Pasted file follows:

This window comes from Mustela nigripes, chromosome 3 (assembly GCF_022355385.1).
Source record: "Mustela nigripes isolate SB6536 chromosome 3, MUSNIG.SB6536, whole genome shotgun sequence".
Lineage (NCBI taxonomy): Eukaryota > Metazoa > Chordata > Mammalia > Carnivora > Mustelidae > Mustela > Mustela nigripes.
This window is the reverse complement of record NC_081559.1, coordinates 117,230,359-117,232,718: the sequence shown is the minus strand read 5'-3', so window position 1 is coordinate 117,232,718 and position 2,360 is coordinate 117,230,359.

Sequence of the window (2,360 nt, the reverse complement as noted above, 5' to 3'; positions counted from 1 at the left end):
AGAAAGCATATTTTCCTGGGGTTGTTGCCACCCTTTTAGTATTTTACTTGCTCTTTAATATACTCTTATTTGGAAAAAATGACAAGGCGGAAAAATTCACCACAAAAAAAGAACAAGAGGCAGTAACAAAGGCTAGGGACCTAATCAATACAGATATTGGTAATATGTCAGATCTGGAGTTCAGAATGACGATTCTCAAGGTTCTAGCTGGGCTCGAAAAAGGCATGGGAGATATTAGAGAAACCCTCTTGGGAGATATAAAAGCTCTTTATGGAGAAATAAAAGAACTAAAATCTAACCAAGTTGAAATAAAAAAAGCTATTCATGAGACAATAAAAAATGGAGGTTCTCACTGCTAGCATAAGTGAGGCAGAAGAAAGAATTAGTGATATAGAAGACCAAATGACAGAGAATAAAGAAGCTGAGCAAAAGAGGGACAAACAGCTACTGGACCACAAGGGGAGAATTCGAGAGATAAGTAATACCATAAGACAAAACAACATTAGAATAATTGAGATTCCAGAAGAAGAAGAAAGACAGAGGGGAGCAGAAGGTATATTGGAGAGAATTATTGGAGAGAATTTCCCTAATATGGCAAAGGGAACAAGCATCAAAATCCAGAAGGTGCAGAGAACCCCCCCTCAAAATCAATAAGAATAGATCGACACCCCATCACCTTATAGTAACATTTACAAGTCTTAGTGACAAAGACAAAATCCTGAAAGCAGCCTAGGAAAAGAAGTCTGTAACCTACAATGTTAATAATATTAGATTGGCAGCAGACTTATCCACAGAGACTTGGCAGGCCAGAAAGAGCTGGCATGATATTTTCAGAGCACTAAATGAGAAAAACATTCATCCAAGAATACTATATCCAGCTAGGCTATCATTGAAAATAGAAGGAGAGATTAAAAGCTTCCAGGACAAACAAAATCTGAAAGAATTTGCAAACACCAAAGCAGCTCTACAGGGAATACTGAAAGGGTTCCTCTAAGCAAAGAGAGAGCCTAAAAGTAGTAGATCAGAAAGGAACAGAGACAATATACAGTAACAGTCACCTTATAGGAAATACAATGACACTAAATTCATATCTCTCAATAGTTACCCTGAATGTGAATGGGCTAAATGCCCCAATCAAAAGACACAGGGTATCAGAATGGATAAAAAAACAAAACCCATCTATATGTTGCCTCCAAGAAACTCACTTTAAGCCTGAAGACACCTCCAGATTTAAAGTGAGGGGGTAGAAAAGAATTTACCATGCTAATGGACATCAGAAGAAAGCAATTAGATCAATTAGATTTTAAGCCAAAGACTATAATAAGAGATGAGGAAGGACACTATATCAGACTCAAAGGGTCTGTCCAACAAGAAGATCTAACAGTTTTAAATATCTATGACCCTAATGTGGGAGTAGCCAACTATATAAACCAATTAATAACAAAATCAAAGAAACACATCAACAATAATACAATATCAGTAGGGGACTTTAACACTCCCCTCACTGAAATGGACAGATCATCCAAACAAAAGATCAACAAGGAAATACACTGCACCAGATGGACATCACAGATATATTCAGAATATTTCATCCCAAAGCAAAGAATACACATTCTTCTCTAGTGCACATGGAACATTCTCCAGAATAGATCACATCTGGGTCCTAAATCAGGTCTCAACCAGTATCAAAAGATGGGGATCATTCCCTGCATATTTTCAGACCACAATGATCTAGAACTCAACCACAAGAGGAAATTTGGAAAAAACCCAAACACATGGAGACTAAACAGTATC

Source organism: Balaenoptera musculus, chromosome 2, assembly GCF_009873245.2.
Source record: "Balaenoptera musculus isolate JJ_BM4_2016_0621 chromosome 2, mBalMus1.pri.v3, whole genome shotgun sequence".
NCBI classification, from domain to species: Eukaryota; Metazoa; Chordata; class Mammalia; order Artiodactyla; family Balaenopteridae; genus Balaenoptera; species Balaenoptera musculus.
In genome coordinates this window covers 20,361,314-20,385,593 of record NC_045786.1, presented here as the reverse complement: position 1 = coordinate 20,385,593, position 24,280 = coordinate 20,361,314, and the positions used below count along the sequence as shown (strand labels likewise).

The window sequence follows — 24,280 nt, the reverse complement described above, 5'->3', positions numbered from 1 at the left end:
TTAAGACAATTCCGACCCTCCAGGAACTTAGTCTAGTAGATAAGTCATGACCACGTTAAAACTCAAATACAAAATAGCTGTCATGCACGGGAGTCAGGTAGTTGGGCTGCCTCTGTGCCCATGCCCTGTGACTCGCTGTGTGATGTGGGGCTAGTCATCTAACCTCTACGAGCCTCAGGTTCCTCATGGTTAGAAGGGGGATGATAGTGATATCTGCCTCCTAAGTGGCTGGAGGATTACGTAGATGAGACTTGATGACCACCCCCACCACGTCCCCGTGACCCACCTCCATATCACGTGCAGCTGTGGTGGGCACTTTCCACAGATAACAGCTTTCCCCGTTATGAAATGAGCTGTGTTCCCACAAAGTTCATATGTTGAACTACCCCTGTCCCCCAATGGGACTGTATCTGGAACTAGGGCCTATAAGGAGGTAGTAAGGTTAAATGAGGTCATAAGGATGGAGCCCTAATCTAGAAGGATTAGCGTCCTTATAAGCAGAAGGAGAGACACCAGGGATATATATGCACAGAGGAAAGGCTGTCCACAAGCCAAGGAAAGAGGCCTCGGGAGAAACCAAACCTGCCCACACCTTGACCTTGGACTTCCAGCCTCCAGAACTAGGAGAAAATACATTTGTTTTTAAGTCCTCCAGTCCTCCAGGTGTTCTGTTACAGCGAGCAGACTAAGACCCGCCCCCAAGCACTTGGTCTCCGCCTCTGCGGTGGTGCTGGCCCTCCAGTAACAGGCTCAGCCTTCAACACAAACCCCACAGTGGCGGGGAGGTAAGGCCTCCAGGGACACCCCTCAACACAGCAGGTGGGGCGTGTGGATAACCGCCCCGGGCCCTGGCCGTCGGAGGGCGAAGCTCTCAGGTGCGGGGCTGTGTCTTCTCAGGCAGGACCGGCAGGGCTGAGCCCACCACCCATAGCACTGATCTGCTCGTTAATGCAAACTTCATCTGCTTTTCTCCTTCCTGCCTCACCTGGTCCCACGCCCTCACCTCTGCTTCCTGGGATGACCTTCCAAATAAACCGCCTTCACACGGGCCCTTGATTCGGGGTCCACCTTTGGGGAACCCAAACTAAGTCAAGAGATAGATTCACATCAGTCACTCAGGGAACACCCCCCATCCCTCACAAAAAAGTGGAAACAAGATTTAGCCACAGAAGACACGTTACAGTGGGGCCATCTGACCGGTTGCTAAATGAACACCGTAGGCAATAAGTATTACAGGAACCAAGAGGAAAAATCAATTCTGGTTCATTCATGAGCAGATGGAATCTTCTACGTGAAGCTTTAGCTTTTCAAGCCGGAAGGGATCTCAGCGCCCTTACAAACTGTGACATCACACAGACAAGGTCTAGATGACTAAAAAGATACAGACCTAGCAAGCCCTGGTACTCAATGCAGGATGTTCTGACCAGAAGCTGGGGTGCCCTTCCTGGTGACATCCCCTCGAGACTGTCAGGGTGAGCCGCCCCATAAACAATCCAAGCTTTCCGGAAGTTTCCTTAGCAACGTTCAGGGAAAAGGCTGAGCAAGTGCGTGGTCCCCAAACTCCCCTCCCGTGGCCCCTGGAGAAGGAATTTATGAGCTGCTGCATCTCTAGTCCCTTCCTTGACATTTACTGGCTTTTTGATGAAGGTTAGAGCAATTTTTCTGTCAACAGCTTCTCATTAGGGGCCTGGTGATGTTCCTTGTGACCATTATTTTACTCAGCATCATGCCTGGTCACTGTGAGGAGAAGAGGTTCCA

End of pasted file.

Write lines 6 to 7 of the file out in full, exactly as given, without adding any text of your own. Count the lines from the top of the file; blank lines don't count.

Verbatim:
AGAAAGCATATTTTCCTGGGGTTGTTGCCACCCTTTTAGTATTTTACTTGCTCTTTAATATACTCTTATTTGGAAAAAATGACAAGGCGGAAAAATTCACCACAAAAAAAGAACAAGAGGCAGTAACAAAGGCTAGGGACCTAATCAATACAGATATTGGTAATATGTCAGATCTGGAGTTCAGAATGACGATTCTCAAGGTTCTAGCTGGGCTCGAAAAAGGCATGGGAGATATTAGAGAAACCCTCTTGGGAGATATAAAAGCTCTTTATGGAGAAATAAAAGAACTAAAATCTAACCAAGTTGAAATAAAAAAAGCTATTCATGAGACAATAAAAAATGGAGGTTCTCACTGCTAGCATAAGTGAGGCAGAAGAAAGAATTAGTGATATAGAAGACCAAATGACAGAGAATAAAGAAGCTGAGCAAAAGAGGGACAAACAGCTACTGGACCACAAGGGGAGAATTCGAGAGATAAGTAATACCATAAGACAAAACAACATTAGAATAATTGAGATTCCAGAAGAAGAAGAAAGACAGAGGGGAGCAGAAGGTATATTGGAGAGAATTATTGGAGAGAATTTCCCTAATATGGCAAAGGGAACAAGCATCAAAATCCAGAAGGTGCAGAGAACCCCCCCTCAAAATCAATAAGAATAGATCGACACCCCATCACCTTATAGTAACATTTACAAGTCTTAGTGACAAAGACAAAATCCTGAAAGCAGCCTAGGAAAAGAAGTCTGTAACCTACAATGTTAATAATATTAGATTGGCAGCAGACTTATCCACAGAGACTTGGCAGGCCAGAAAGAGCTGGCATGATATTTTCAGAGCACTAAATGAGAAAAACATTCATCCAAGAATACTATATCCAGCTAGGCTATCATTGAAAATAGAAGGAGAGATTAAAAGCTTCCAGGACAAACAAAATCTGAAAGAATTTGCAAACACCAAAGCAGCTCTACAGGGAATACTGAAAGGGTTCCTCTAAGCAAAGAGAGAGCCTAAAAGTAGTAGATCAGAAAGGAACAGAGACAATATACAGTAACAGTCACCTTATAGGAAATACAATGACACTAAATTCATATCTCTCAATAGTTACCCTGAATGTGAATGGGCTAAATGCCCCAATCAAAAGACACAGGGTATCAGAATGGATAAAAAAACAAAACCCATCTATATGTTGCCTCCAAGAAACTCACTTTAAGCCTGAAGACACCTCCAGATTTAAAGTGAGGGGGTAGAAAAGAATTTACCATGCTAATGGACATCAGAAGAAAGCAATTAGATCAATTAGATTTTAAGCCAAAGACTATAATAAGAGATGAGGAAGGACACTATATCAGACTCAAAGGGTCTGTCCAACAAGAAGATCTAACAGTTTTAAATATCTATGACCCTAATGTGGGAGTAGCCAACTATATAAACCAATTAATAACAAAATCAAAGAAACACATCAACAATAATACAATATCAGTAGGGGACTTTAACACTCCCCTCACTGAAATGGACAGATCATCCAAACAAAAGATCAACAAGGAAATACACTGCACCAGATGGACATCACAGATATATTCAGAATATTTCATCCCAAAGCAAAGAATACACATTCTTCTCTAGTGCACATGGAACATTCTCCAGAATAGATCACATCTGGGTCCTAAATCAGGTCTCAACCAGTATCAAAAGATGGGGATCATTCCCTGCATATTTTCAGACCACAATGATCTAGAACTCAACCACAAGAGGAAATTTGGAAAAAACCCAAACACATGGAGACTAAACAGTATC

Source organism: Balaenoptera musculus, chromosome 2, assembly GCF_009873245.2.